Activist investor Mick McGuire reported last week that his firm, Marcato Capital, acquired 7.2% of Life Time Fitness (LTM), the Minneapolis-based operator of 110 super-sized fitness centers nationwide. Although LTM stock is up 13% year-to-date through May 28, McGuire believes its stock price can do a lot more.
However, 2014 has been anything but rewarding for investors looking to benefit from the healthy lifestyle trend. In fact, it has been downright hostile. Life Time Fitness is one of the rare winners; you have to wonder if it can keep it going.
Should you follow McGuire’s lead and buy LTM stock? Or should you consider something other than Life Time Fitness? Let’s take a closer look.
Life Time Fitness — What’s to Like?
McGuire’s biggest interest in Life Time Fitness is its real estate. At the end of 2013 it owned 70% of its clubs (most without mortgages) valued on its books at $2.3 billion. CEO Bahram Akradi believes the market value is more like $2.8 billion, suggesting LTM stock is being held back by a lower valuation.
If the real estate it owns is spun into its own REIT, Piper Jaffrey analyst Sean Naughton believes LTM stock is worth $74, considerably higher than its current price around $54. However, he isn’t especially confident in the spinoff.
A more likely scenario is that McGuire persuades Akradi to speed up LTM’s expansion. At the moment, the company is working on a club opening every other month with new construction costs slated between $320 million and $355 million for all of 2014. A new build costs anywhere between $35 million and $50 million depending on the location, size, etc.
A quick calculation suggests that the average large format Life Time Fitness center generates $12.9 million (114,000 average square feet multiplied by $113.48 per square foot) in annual revenue with a four-wall margin of 42.3%. Assuming the average center costs $40 million to build, Life Time Fitness can expect to recoup its investment within 8 to 10 years.
Currently, LTM has $929 million in total debt with just $360 million in mortgages, and its credit facility eats up the rest. Paying an average interest rate of 2.4%, it has more than enough cash flow to increase the number of openings each year. With just one location open in Canada, it could open several more while still barely touching the domestic market.
Given that its financial covenants allow for total debt up to four times EBITDAR and it currently sits at 2.97 times EBITDAR, Life Time Fitness could easily double or triple its mortgage debt without sacrificing its banking relationships.
Although Marcato acquired LTM stock at prices between $47 and $49 and it now trades within 5% of its 5-year high of $56.94, it’s easy to see why McGuire has taken such a shine to this healthy lifestyle company.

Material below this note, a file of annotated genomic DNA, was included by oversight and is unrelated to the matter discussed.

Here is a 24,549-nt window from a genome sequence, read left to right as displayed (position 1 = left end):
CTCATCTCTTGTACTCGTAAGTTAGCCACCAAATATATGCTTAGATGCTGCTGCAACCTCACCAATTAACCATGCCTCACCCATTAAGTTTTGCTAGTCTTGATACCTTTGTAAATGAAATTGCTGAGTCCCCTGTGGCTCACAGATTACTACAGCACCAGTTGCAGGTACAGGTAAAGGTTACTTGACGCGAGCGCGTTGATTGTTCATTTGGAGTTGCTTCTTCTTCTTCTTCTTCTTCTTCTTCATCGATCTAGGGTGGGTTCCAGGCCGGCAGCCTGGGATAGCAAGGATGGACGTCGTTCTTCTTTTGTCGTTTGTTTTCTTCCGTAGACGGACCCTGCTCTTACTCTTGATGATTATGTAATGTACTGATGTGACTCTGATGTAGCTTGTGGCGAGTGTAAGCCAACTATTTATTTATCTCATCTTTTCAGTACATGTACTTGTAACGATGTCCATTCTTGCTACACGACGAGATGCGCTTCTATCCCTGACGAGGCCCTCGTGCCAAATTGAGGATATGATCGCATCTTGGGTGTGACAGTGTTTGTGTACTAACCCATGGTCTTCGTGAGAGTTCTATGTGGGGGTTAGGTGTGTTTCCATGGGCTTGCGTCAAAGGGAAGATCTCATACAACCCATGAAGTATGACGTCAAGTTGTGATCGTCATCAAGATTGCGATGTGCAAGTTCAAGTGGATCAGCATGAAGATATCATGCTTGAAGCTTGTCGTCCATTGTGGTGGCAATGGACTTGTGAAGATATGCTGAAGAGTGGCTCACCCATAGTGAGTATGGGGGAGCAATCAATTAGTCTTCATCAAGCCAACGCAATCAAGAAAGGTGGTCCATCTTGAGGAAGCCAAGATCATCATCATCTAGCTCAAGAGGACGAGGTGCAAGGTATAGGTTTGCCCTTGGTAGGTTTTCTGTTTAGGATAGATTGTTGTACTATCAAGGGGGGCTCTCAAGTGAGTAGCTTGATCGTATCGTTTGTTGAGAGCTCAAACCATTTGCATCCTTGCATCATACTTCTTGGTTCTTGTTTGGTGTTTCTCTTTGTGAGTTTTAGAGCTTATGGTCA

What About the Rest?
Motif Investing offers an investing motif called “Fighting Fat,” a portfolio which focuses on companies helping to fend off extra pounds, including Life Time Fitness. If you look at its performance year-to-date compared to the S&P 500 you’ll notice that it’s trailing the index by almost 10 percentage points. That’s because almost 21% of its portfolio is invested in weight management stocks such as Weight Watchers (WTW) and Nu Skin Enterprises (NUS) which have taken it on the chin so far in 2014, down 54% and 47% respectfully.
Bill Ackman’s continued attacks on Herbalife (HLF) and the FBI’s investigation into its business practices have hurt most stocks even remotely related to the health drink maker. Until the matter is cleared up, all of these stocks should be considered dead money. Even market darlings such as Whole Foods (WFM) and Hain Celestial Group (HAIN) are badly lagging the overall markets. While the healthy lifestyle trend continues, it seems investors have generally grown tired of it. Like all cyclical businesses, it might be some time before investor enthusiasm returns.
Life Time Fitness isn’t perfect. Its attrition rate in Q1 for the trailing 12 months was 35.7% — 180 basis points higher than in the same quarter last year. Its business continues to face all sorts of competition, making it very difficult to deliver double-digit revenue growth.
Nonetheless, LTM stock should be considered an attractive investment at these prices because if either of Marcato’s ideas for the business come to fruition in the next year it will very hard to keep the price down. I expect some healthy stock gains over the next 12 months.
As of this writing, Will Ashworth did not own a position in any of the aforementioned securities.